When Crocodile Dundee starts, it’s deceptively bold. For roughly the first half of the picture, Linda Kozlowski–without any previous theatrical credits on her filmography–is the protagonist. She’s not really believable as a tenacious newspaper reporter, but she works as Jane to Paul Hogan’s Tarzan. Sorry, Mick Dundee.
During that first half, when Dundee is the odd couple trekking across the Australian wilderness, Hogan is at his best. He’s playing what should be a comic role with complete seriousness. The approach endears Hogan so much he can survive the rocky second half, when the couple heads to New York for Kozlowski to show off her caveman.
Hogan’s able to survive the vague racism, bad soundtrack and mean-spirited homophobia. He’s so charming, one doesn’t even want to blame him… even though Hogan co-wrote the script.
Kozlowski, however, doesn’t do so well in the New York parts. She’s saddled with a boring boyfriend–Mark Blum is terrible–and a boring father. The father, played by Michael Lombard (who’s bad), shows up just to give the movie a couple more scenes. The writers clearly ran out of content for the New York half.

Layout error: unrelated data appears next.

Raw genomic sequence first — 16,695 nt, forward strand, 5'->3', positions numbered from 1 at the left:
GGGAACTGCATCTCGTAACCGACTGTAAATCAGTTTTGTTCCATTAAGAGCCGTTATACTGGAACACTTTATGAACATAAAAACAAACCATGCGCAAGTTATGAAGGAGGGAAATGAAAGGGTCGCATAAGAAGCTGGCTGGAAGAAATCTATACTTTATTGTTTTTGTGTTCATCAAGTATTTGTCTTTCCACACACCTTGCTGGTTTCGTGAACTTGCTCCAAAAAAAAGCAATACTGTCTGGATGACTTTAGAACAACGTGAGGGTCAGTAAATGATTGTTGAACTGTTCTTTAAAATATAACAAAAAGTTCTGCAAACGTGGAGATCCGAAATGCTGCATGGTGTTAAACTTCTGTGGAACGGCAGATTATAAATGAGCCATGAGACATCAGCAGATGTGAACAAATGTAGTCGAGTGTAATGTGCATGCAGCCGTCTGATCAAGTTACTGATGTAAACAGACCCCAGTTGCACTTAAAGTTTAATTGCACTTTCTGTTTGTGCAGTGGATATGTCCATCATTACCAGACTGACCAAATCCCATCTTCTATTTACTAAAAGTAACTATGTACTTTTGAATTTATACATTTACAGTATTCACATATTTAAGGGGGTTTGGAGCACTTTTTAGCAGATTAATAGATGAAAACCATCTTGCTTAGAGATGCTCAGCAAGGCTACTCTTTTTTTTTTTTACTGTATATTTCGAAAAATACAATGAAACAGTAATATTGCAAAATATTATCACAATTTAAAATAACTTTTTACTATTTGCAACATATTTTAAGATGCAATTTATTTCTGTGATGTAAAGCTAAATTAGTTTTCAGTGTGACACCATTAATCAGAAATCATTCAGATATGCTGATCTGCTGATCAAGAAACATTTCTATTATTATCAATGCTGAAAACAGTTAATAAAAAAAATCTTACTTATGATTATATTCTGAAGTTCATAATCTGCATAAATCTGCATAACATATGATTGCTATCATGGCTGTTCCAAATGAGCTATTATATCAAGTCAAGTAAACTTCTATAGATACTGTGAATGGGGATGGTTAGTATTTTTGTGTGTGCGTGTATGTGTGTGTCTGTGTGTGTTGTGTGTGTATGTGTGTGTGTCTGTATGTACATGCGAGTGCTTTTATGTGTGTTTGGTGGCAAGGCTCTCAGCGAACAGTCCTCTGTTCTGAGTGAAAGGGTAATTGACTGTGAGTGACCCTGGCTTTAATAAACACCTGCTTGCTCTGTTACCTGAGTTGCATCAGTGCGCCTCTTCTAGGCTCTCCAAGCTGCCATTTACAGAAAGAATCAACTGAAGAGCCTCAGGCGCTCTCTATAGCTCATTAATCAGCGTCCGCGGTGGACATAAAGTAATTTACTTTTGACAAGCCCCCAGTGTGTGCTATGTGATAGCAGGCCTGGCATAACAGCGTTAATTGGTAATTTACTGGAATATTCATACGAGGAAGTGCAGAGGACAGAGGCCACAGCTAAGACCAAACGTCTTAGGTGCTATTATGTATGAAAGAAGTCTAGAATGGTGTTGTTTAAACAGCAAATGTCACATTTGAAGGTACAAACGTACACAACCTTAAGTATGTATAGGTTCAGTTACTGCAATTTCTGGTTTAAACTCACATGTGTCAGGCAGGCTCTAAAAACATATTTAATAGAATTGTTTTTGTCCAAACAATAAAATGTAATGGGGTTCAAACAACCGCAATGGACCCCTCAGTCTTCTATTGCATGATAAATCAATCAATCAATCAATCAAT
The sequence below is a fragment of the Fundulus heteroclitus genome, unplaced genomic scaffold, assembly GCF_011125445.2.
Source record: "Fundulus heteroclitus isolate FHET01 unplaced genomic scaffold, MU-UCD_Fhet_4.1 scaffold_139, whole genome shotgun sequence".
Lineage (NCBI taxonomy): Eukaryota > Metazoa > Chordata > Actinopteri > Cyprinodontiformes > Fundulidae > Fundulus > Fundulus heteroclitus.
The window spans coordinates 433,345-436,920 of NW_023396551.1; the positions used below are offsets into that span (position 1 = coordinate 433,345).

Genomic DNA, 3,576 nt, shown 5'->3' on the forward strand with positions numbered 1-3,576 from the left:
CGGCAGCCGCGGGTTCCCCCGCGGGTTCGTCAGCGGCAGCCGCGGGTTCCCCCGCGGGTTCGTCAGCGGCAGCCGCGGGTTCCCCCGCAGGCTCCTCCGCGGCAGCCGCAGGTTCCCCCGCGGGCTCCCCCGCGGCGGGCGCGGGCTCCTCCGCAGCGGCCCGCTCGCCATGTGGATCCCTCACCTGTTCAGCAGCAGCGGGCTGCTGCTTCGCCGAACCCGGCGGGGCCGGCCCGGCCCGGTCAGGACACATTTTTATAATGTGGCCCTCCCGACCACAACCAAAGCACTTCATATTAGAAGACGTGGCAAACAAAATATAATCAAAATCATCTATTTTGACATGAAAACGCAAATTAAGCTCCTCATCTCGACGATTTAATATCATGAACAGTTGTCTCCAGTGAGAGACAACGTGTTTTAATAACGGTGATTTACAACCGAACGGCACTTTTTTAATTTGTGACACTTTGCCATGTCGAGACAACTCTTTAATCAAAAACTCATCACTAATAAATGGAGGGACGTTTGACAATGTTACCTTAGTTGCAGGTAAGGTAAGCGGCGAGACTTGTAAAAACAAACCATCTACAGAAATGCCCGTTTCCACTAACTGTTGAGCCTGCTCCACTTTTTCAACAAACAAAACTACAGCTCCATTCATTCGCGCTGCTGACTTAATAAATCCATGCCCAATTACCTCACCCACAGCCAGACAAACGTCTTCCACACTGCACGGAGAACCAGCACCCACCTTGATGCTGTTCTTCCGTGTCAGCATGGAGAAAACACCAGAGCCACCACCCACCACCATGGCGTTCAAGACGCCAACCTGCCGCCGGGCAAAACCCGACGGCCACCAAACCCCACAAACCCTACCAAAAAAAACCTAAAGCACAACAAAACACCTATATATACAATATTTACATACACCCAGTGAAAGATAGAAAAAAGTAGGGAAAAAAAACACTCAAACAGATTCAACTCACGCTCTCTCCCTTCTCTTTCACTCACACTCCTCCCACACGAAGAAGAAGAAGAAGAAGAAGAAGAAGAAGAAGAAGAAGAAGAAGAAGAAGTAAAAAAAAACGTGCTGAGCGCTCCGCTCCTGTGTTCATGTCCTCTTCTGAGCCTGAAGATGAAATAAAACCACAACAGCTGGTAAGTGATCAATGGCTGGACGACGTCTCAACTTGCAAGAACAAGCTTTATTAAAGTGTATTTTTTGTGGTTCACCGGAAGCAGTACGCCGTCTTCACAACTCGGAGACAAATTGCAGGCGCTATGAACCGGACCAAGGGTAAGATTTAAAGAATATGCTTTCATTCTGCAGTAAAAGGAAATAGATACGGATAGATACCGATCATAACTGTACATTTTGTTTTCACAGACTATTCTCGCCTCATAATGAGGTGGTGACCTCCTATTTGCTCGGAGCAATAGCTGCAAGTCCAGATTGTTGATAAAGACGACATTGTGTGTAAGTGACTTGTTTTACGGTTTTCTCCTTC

Director Faiman misuses the Panavision frame enough one has to think he was thinking about the inevitable VHS release, though there is a great tracking shot at the end of Central Park. His cinematographer, Russell Boyd, does a wonderful job, saving the visuals.
Peter Best’s score is sometimes sublime, sometimes awful.
Dundee is half a good comedy.
Directed by Peter Faiman; screenplay by John Cornell, Paul Hogan and Ken Shadie, based on a story by Hogan; director of photography, Russell Boyd; edited by David Stiven; music by Peter Best; production designer, Graham ‘Grace’ Walker; produced by Cornell; released by Hoyts Distribution.
Starring Paul Hogan (Mick Dundee), Linda Kozlowski (Sue Charlton), John Meillon (Walter Reilly), Mark Blum (Richard Mason), David Gulpilil (Neville Bell), Michael Lombard (Sam Charlton) and Reginald VelJohnson (Gus).